This is an uncertain time for the American military, just as the time around the Civil War should have been, but wasn’t. Then, increasingly sophisticated weapons had outstripped tactics, leading to mass slaughters on scores of battlefields.
Indeed, the history of the American military is to be well prepared to fight the last war, but be something approaching clueless about future threats. That pattern repeated itself in the months and years after the 9/11 terror attacks, which saw an American military still primed to fight the battles of the Cold War, but largely unprepared for the kind of challenges posed by small bands of radicals bent on mass murder.
That is the kind of challenge that Defense Secretary Chuck Hagel is facing head-on, and while that work is both important and necessary, it comes with its own risks and uncertainties.
Hagel proposed this week to shrink the Army to its smallest size in 74 years, close bases and reshape the remaining forces to create a more nimble military able to confront a “more volatile, more unpredictable” world.
Even with those cuts the U.S. military will remain the world’s strongest fighting force. And spending for special operations troops, cyberwarfare and drone aircraft would actually increase, reflecting the realities of the modern battlefield.
The need for change is obvious, but those goals will have to be pursued carefully.
That means, among other things, taking into account the advice of military leaders while also understanding, as President Dwight D. Eisenhower did, that their view may be influenced by factors beyond the country’s foreseeable military needs.
Hagel’s plan is to downsize the Army to a force of from 440,000 to 450,000 by 2019. That represents a decline of up to 16 percent from the current level of 522,000 soldiers, although Hagel was warned that the reduction in force may have to be greater – down to as low as 420,000 – if Congress doesn’t undo some of the damage done by the sequestration of funds last year.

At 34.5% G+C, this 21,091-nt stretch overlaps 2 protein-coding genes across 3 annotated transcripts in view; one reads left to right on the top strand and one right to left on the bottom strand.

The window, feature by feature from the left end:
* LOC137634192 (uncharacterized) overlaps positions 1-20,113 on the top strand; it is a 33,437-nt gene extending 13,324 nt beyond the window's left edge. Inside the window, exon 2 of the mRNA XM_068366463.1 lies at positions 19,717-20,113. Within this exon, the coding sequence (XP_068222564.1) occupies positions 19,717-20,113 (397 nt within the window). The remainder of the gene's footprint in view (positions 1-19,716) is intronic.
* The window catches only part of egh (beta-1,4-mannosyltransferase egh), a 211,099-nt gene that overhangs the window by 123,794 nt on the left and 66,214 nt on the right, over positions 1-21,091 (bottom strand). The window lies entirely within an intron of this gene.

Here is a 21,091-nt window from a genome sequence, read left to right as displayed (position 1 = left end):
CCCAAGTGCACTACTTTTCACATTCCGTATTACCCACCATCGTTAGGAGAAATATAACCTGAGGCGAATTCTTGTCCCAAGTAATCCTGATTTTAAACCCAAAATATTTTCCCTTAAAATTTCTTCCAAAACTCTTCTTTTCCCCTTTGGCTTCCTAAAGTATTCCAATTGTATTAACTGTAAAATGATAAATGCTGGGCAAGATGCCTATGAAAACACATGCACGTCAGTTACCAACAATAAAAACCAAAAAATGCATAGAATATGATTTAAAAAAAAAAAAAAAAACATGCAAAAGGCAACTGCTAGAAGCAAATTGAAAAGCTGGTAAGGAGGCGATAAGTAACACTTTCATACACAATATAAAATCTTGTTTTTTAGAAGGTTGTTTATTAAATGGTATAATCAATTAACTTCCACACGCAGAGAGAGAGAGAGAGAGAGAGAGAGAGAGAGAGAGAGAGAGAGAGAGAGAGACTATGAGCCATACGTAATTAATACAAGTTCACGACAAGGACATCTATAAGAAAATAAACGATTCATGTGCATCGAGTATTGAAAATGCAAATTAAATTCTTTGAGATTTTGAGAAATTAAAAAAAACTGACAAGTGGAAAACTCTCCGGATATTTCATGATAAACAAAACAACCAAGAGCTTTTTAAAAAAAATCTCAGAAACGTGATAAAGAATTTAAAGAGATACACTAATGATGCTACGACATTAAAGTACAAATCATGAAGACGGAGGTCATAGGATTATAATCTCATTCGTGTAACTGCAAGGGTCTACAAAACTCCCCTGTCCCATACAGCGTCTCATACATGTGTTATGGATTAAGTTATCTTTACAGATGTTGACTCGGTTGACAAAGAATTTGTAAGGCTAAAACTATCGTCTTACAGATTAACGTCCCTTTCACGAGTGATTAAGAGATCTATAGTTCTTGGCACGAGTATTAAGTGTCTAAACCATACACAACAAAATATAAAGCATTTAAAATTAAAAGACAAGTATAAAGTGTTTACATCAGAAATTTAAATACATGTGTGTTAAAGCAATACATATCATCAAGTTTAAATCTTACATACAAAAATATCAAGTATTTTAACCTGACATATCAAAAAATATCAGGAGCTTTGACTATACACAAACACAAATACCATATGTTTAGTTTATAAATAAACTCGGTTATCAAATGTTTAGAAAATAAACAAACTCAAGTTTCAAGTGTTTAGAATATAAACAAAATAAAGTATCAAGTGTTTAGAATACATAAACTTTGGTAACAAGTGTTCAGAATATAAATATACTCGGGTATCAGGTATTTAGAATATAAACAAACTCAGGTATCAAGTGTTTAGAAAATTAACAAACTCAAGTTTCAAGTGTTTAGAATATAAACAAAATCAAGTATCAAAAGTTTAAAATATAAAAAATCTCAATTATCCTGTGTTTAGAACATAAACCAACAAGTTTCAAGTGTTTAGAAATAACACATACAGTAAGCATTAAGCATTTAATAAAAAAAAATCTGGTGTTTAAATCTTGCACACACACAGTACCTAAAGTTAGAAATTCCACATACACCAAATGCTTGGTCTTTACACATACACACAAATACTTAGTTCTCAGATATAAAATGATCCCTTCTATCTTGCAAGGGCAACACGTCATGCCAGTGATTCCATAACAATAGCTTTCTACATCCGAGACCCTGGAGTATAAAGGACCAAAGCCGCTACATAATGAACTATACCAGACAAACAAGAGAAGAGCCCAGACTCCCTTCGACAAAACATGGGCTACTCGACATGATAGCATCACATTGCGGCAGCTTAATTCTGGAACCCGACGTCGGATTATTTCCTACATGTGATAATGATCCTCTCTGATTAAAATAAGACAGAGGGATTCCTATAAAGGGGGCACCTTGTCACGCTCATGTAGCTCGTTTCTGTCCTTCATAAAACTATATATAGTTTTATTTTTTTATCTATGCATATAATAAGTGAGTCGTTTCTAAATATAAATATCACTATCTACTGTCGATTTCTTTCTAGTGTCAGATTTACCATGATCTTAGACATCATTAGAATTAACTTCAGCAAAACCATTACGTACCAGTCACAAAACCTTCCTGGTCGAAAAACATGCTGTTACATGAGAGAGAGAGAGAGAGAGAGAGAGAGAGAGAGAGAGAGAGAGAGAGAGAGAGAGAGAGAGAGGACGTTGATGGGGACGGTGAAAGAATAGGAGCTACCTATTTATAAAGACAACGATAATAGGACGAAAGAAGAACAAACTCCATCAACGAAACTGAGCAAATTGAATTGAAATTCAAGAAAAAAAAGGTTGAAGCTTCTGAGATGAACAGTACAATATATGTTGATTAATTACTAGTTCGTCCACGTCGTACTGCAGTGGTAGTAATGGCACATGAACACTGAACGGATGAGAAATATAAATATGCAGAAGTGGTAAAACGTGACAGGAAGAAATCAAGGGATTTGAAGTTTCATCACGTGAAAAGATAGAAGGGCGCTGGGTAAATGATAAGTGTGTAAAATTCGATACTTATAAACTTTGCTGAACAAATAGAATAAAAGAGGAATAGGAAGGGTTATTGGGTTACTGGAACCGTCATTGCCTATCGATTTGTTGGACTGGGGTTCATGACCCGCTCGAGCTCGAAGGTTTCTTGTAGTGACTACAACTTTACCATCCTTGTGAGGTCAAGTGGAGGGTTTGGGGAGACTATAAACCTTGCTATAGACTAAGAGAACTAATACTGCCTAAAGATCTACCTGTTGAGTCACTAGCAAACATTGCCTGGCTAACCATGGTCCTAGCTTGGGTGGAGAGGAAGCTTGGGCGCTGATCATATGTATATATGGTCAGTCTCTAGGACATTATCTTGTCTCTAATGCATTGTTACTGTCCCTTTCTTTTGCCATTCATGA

Republicans responded with what has become the party’s standard 21st century split personality. After refusing to compromise to avoid the sequestrations – and, indeed, celebrating it – party leaders criticized Hagel for acknowledging the realities of 21st century threats.
“What we’re trying to do is solve our financial problems on the backs of our military, and that can’t be done,” said Rep. Howard “Buck” McKeon, R-California, chairman of the House Armed Services Committee.
That, of course, is what sequestration did, among other things, without any regard whatsoever to the needs of the military or the country. Sen. Marco Rubio, R-Fla., and a potential 2016 presidential candidate, also chimed in, mumbling about wrong-headed plans for a “peace dividend.”
The fact is that the world has changed, and if the military doesn’t change as well, it can’t do the critical job that Americans need of it. It is also no crime to demand that the military be only as large as necessary so that funds are available for other uses, from tax cuts to bridge and highway repairs.
That isn’t to say that Hagel has struck the right balance. There may be room for tinkering or even big adjustments. But the nation’s military is winding down from 13 years of warfare. This is the time to look at streamlining and improving the fighting force.
If Congress is betting on the nation’s future security, rather than the next election, then its members are bound to recognize that the military needs to be leaner and more nimble than it is today.